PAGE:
Deuterocanonical is a text related to Holy Scripture that comes from the Greek translation of the Septuagint (LXX) but not in the Hebrew canon.
The deuterocanonical books (meaning from the Greek “belonging to the second canon”) are books and passages considered by the Catholic Church, the Eastern Orthodox Church, the Oriental Orthodox Churches, and the Assyrian Church of the East as canonical books of the Old Testament, but which Protestant denominations consider apocryphal.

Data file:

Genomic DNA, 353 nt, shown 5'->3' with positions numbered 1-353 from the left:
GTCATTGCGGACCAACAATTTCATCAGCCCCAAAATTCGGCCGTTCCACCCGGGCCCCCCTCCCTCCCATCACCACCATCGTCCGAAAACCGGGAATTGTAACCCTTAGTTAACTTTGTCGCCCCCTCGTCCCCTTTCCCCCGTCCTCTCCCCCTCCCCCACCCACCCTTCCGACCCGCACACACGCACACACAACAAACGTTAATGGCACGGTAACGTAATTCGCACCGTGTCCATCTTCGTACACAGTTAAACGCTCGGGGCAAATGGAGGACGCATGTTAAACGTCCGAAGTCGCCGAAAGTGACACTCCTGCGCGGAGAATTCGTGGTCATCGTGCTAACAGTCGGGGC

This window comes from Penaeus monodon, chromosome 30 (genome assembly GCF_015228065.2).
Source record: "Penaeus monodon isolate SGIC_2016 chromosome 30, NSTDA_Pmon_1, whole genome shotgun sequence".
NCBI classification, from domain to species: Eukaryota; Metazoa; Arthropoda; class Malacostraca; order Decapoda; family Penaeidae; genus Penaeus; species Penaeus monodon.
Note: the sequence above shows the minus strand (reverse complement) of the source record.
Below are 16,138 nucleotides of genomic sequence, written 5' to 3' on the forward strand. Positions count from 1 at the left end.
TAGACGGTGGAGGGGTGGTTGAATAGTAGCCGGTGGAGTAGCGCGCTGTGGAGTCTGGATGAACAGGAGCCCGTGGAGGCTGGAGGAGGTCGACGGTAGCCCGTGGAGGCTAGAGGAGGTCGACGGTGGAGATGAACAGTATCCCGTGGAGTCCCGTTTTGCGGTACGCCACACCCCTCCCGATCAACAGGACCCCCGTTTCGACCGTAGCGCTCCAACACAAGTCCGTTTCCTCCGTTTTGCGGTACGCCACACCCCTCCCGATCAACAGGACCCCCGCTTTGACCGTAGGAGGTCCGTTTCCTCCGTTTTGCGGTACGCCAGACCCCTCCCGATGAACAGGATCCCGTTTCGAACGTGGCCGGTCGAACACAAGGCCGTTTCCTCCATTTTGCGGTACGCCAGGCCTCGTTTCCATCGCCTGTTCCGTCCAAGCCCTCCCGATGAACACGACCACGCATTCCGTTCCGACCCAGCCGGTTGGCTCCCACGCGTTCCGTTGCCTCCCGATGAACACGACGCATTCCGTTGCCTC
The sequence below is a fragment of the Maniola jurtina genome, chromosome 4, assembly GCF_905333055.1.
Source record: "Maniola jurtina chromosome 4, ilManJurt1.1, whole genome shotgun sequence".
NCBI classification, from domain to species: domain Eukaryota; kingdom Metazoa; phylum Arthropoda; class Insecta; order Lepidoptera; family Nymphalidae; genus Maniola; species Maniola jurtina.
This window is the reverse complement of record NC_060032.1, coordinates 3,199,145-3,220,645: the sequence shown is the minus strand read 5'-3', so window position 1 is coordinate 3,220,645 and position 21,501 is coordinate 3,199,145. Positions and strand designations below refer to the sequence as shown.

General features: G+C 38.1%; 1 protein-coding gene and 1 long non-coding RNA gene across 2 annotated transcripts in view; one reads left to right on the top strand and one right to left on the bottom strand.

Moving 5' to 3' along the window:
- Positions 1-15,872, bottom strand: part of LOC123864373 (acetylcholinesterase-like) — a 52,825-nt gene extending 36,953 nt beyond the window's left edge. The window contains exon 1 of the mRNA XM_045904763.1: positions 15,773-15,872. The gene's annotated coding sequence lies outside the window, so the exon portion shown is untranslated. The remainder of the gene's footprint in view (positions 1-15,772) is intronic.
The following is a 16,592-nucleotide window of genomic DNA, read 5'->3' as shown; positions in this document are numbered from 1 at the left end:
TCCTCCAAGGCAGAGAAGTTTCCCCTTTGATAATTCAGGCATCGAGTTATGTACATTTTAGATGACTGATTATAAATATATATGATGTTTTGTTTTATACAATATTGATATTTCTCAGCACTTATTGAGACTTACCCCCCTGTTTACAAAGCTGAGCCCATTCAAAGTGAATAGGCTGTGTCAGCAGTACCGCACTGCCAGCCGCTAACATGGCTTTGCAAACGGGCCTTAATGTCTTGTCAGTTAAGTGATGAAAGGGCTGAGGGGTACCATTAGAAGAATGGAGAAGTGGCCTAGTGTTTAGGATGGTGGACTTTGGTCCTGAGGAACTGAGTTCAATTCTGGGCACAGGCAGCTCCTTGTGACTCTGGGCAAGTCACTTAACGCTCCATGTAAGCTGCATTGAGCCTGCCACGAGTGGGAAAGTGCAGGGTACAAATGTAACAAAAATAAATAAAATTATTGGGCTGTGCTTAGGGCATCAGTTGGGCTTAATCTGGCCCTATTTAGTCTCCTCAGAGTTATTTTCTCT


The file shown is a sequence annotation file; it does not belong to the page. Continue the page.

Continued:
The modern Hebrew canon therefore does not include any of the seven deuterocanonical books, and this was the basis for excluding them from the Protestant Old Testament. The Septuagint translation of the Hebrew Bible into Greek, which the early Christian church used as the Old Testament, included all of the deuterocanonical books. The term distinguished these books from both the protocanonical books (the books of the Jewish canon) and the biblical apocrypha (books of Jewish origin that were sometimes read in Christian churches as scripture but were not considered canonical). The Council of Rome (382 A.D.) defined a list of books of Scripture as canonical, including most of the deuterocanonical books. Since the 16th century, most Protestant churches have accepted only the works of the Masoretic Text of the Hebrew Bible as the canonical Old Testament, and thus classify all non-canonical books of the Septuagint as apocryphal.